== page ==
Book Review: The South Shields Poltergeist

Book Review: The South Shields Poltergeist

2010-03-28 10.26.30

Publisher The History Press UK were kind enough to forward Gary and myself a copy of “South Shields Poltergeist: One Family’s Fight Against an Invisible Intruder” by Michael J. Hallowell & Darren W. Ritson.

The story is the true account of a poltergeist event that occurred in South Shields, UK. Here is the official book description:

This new book details the authors’ investigation, over a period of several months, into what they believe to be the most intense, protracted and documented case of its kind. In December 2005, a family began to experience typical but low-level poltergeist-like phenomena in their home. Slowly but steadily the phenomena escalated, and in July 2006 the authors were asked to investigate the case. During the following four months, the investigators documented on audio tape, video and with hundreds of still photographs the following phenomena: the male occupant of the house having his upper torso slashed severely, without human intervention; knives, coins and other objects being thrown around without human intervention; a bottle of mineral water balancing on its edge and defying the law of gravity for several minutes; sinister telephone and text messages being received by the female occupant of the house, whilst the telephones the calls were seemingly coming from were disabled; written messages, seemingly from the poltergeist, being left on a child’s “doodle board”; bizarre lights floating in and out of solid objects; and, children’s toys spontaneously “bursting into life” and speaking to the investigators. The authors have collected many eye-witness statements and have consulted experts in numerous fields both here and abroad. These include graphologists, university lecturers, paranormal researchers and medical personnel, some of whom have witnessed these startling phenomena for themselves. Here is a chilling diary of an ongoing poltergeist case which rivals any previously documented.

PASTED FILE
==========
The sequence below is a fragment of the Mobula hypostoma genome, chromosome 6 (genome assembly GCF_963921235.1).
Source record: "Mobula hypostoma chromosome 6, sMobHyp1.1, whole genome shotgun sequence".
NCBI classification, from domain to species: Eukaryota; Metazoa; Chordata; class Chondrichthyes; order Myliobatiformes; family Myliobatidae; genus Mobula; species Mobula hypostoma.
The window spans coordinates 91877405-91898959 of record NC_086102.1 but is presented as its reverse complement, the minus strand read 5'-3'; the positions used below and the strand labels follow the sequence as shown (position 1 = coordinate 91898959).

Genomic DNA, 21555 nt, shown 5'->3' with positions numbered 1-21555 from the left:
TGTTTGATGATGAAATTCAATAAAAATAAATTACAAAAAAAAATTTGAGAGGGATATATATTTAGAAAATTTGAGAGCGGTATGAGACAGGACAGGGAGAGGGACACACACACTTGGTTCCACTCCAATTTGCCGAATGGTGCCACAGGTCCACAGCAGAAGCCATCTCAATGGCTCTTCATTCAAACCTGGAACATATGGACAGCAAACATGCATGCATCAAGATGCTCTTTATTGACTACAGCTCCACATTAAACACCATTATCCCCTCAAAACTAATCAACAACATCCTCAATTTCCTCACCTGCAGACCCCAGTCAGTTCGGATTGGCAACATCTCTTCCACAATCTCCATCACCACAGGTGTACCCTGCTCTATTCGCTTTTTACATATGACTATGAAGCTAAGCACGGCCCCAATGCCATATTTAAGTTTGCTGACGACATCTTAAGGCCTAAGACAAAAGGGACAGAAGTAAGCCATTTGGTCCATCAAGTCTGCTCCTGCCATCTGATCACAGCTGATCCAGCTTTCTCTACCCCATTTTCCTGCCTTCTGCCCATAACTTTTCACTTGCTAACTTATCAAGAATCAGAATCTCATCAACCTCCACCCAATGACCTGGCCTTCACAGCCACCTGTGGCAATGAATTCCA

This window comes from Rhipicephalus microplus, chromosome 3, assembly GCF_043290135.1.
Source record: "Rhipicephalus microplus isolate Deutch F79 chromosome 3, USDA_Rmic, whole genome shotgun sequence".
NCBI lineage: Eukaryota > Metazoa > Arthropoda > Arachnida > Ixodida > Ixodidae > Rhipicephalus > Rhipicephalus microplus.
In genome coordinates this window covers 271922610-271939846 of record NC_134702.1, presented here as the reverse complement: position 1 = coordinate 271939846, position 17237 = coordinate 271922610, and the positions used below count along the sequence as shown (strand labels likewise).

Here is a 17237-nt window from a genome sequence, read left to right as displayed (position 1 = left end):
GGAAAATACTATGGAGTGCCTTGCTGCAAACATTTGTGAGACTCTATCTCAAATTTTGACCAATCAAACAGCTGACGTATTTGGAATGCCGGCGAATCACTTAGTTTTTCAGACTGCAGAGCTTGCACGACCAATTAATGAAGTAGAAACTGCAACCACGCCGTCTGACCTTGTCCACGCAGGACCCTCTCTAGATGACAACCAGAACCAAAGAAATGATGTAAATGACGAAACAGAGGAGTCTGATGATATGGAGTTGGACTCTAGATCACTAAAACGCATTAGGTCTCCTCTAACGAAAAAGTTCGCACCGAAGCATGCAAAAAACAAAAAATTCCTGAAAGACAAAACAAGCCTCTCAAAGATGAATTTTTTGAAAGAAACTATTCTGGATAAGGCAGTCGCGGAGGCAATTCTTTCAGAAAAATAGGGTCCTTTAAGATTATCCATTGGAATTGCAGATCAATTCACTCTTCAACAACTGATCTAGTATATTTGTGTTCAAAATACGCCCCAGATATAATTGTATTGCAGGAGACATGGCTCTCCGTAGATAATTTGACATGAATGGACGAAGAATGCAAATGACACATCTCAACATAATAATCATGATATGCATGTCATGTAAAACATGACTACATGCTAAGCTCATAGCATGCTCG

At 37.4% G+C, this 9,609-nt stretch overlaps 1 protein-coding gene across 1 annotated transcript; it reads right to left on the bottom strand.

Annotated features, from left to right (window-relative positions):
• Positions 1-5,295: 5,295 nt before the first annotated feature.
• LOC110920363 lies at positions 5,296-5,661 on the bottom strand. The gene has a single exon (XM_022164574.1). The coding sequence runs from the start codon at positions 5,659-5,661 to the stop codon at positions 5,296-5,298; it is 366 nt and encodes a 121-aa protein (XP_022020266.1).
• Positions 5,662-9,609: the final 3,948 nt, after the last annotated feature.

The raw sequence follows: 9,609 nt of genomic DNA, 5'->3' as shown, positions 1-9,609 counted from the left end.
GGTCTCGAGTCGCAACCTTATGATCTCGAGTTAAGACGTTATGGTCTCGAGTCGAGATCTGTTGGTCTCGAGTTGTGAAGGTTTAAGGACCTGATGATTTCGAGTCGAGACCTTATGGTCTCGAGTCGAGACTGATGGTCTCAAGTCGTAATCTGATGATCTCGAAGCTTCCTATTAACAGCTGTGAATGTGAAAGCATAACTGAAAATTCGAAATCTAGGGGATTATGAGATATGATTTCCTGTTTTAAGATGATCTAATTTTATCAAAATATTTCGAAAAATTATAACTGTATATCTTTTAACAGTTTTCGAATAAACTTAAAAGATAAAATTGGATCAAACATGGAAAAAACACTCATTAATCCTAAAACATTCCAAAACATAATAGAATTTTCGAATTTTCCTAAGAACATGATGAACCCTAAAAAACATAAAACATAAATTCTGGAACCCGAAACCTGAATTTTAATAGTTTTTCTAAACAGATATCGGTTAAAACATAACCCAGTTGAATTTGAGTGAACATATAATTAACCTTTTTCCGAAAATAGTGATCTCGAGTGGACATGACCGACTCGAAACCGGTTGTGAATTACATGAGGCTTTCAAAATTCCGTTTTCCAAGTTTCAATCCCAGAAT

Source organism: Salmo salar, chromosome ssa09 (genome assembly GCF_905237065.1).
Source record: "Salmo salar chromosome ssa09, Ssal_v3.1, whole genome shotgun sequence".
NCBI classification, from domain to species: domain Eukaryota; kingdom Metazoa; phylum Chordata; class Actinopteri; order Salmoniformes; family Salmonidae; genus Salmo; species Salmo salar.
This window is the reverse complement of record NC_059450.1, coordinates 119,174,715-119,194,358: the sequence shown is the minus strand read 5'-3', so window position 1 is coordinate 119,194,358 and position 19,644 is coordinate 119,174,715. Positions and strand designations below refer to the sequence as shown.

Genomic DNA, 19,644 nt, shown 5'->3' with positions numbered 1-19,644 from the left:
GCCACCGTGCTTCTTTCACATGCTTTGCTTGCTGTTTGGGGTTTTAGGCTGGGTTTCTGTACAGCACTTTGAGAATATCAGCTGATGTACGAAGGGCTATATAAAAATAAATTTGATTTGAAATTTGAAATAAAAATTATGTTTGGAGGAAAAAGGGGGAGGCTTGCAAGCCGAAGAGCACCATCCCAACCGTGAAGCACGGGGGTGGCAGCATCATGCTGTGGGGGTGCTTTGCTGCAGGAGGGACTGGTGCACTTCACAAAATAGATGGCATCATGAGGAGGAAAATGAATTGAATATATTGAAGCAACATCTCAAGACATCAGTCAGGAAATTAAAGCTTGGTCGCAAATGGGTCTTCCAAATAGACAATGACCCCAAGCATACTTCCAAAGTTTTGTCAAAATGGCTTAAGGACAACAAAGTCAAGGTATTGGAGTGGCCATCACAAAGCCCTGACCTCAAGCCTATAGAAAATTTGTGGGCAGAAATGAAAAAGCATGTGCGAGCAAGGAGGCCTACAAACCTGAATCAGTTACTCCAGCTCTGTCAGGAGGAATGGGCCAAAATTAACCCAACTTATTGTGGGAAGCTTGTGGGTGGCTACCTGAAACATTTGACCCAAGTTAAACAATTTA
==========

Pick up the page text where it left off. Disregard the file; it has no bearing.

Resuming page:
The following reviews are the opinions of the editors of about the book


The book has mistakes that were made by the authors that can be considered anathemas for the reader. First and foremost, I find it extremely difficult to enjoy a book when I catch errors in the grammar. Although I myself am guilty of making grammar mistakes in my daily writings, I think when publishing a book you might want to go over it with a fine-tooth comb. One other grammar related annoyance was the incorrect and overly-used word “Polt“. Switching between using poltergeist in one paragraph and polt on the other, can leave you frustrated after a few hundred pages. Another small annoyance would be the use of “cliffhangers” in almost every chapter. Ending a chapter with “…[This] would lead them to some very disturbing conclusions“, “That would soon change” or the most annoying one: “…Just minutes later the two investigators would, without warning, be thrown into the centre of a protracted paranormal maelstrom” and then follow that with a description of Mike possibly observing something cross his field of vision and a split second later one of the family member yelling an “ow! god! did you see that? it hit my hip!” A plastic toy nut from the kid’s work bench lay on the floor. Very anti-climactic.

The book is around 324 pages, not counting the 30 or so pages of eyewitness statements at the end of the book. Although this is considered the average amount of pages of a book, the problem here lies with what is actually filling up these pages.